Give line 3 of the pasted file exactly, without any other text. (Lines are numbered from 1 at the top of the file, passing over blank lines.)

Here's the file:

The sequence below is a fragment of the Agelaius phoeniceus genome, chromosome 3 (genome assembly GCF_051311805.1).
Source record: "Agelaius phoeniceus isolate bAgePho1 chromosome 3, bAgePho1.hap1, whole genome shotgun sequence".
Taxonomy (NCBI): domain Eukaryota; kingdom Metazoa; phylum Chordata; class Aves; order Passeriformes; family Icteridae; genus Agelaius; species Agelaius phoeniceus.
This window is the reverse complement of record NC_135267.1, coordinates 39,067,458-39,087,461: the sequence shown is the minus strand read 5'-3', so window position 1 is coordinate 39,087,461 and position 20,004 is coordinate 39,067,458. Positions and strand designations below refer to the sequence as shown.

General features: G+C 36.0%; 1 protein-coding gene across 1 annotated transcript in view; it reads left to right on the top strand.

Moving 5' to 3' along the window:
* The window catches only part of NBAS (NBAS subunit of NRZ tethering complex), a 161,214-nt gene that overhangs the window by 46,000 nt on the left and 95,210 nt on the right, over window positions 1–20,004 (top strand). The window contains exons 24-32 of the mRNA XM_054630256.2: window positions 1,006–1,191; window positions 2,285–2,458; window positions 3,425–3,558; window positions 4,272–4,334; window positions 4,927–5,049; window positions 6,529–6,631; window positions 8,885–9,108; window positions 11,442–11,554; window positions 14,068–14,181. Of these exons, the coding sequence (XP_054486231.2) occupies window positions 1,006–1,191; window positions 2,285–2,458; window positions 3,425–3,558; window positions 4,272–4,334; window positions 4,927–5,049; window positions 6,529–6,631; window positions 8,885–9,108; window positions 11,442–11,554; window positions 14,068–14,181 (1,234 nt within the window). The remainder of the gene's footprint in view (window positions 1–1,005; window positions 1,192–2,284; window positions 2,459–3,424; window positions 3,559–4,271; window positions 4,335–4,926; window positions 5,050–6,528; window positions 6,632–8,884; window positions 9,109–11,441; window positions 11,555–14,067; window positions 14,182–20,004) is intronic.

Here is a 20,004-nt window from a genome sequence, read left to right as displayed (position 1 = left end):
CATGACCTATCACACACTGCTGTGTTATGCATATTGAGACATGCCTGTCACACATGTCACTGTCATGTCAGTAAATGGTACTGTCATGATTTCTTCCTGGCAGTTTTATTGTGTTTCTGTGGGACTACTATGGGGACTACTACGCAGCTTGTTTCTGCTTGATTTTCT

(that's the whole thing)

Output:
Taxonomy (NCBI): domain Eukaryota; kingdom Metazoa; phylum Chordata; class Aves; order Passeriformes; family Icteridae; genus Agelaius; species Agelaius phoeniceus.